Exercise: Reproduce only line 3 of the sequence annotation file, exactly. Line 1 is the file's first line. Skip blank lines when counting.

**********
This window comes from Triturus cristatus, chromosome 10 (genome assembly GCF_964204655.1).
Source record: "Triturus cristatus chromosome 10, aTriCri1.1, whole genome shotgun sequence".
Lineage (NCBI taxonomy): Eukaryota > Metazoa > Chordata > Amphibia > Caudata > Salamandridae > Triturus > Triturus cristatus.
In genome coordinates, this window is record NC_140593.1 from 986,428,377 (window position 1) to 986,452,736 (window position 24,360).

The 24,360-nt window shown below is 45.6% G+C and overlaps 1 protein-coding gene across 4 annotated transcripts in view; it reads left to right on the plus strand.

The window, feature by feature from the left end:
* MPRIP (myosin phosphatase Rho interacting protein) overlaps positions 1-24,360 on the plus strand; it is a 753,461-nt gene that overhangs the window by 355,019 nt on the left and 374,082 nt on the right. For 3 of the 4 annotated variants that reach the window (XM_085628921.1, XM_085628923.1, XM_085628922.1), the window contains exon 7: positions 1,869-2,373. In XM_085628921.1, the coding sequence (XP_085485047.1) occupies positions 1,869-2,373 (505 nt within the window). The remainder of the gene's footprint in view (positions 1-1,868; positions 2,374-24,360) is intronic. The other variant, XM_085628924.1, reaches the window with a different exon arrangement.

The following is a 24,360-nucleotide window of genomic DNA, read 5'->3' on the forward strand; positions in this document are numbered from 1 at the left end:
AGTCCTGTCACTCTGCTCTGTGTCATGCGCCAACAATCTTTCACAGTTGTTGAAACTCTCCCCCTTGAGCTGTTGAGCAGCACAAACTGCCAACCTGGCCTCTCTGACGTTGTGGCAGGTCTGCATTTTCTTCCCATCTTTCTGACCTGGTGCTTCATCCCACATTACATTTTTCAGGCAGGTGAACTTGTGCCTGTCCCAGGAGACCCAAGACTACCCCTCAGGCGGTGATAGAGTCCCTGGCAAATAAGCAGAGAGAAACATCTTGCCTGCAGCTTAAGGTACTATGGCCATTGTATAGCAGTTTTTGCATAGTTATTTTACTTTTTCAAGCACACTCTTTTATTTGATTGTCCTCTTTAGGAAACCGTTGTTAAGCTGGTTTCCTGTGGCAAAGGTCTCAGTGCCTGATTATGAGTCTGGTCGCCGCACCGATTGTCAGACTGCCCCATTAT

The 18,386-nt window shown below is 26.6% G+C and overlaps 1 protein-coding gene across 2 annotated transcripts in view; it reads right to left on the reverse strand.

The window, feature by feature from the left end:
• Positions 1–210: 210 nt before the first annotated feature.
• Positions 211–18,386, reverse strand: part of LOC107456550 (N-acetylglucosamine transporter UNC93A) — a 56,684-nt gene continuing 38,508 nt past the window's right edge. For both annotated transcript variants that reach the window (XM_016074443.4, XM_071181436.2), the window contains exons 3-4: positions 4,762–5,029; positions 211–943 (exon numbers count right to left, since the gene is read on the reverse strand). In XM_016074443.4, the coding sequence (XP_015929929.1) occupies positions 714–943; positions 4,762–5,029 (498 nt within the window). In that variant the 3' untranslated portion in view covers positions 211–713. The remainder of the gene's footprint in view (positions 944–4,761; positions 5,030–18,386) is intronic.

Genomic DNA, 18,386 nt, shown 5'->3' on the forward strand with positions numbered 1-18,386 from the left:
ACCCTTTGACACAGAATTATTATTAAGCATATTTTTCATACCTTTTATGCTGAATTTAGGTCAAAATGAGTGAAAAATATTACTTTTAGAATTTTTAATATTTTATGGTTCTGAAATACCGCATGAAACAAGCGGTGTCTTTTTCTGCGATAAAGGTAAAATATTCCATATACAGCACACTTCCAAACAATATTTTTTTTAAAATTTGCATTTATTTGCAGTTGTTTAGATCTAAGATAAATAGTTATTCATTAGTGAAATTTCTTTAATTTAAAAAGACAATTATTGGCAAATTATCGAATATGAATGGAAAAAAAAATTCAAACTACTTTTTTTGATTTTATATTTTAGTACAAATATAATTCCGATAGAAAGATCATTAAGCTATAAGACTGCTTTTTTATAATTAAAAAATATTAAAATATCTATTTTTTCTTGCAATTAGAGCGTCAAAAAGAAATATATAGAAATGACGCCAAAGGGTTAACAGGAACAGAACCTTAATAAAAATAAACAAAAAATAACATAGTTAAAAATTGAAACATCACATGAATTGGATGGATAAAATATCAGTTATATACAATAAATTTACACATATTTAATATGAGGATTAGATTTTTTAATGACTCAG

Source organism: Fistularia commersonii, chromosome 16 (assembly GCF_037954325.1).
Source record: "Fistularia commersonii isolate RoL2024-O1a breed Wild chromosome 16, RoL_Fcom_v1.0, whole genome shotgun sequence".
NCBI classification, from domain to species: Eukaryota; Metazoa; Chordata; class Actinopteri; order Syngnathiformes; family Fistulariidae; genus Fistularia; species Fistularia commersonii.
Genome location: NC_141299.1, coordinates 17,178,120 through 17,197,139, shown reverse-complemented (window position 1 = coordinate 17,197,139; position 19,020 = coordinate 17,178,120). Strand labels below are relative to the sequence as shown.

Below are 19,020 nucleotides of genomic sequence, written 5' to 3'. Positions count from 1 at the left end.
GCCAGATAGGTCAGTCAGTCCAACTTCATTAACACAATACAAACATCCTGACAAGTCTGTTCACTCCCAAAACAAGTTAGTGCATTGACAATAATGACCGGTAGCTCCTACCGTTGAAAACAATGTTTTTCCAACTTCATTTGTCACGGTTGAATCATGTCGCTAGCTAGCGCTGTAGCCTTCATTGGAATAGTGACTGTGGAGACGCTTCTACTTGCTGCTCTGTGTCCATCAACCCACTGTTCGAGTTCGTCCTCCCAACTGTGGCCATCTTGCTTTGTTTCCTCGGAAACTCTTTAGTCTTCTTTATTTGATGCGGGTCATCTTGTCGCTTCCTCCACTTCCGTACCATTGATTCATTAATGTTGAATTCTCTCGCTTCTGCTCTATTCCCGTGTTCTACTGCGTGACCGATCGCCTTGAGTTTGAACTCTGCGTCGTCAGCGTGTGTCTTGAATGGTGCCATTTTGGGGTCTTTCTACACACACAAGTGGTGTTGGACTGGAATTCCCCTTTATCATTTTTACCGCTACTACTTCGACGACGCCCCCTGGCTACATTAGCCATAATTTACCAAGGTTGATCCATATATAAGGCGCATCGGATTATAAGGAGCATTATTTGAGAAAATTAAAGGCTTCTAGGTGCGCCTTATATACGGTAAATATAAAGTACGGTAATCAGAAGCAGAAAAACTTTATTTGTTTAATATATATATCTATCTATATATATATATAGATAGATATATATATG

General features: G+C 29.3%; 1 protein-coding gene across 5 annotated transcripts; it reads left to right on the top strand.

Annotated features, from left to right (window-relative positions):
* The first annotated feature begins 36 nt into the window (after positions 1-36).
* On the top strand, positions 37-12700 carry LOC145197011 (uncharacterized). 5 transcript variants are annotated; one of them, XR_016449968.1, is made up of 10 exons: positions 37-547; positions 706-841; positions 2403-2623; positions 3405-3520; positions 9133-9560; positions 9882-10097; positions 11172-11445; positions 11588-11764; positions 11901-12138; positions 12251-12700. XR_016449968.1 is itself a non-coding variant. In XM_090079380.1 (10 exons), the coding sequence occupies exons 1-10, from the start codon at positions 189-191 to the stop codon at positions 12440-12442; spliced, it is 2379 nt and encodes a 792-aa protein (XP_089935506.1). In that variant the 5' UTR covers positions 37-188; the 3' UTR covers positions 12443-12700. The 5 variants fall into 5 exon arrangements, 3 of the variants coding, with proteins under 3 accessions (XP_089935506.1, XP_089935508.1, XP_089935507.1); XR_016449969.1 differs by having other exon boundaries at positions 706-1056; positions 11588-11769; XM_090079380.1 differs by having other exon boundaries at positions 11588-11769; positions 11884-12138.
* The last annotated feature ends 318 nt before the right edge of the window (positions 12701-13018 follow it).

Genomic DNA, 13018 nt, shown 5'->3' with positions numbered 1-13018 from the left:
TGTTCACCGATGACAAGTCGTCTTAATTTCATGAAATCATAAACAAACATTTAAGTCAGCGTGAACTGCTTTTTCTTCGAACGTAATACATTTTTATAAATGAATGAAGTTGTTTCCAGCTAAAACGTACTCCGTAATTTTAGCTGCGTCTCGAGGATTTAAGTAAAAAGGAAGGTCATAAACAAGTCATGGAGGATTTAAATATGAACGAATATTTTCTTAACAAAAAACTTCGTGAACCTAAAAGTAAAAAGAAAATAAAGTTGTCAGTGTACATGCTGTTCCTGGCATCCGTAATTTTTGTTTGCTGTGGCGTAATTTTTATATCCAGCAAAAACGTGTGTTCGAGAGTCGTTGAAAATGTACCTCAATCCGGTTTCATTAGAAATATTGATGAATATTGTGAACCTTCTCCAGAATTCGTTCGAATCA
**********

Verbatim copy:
Lineage (NCBI taxonomy): Eukaryota > Metazoa > Chordata > Amphibia > Caudata > Salamandridae > Triturus > Triturus cristatus.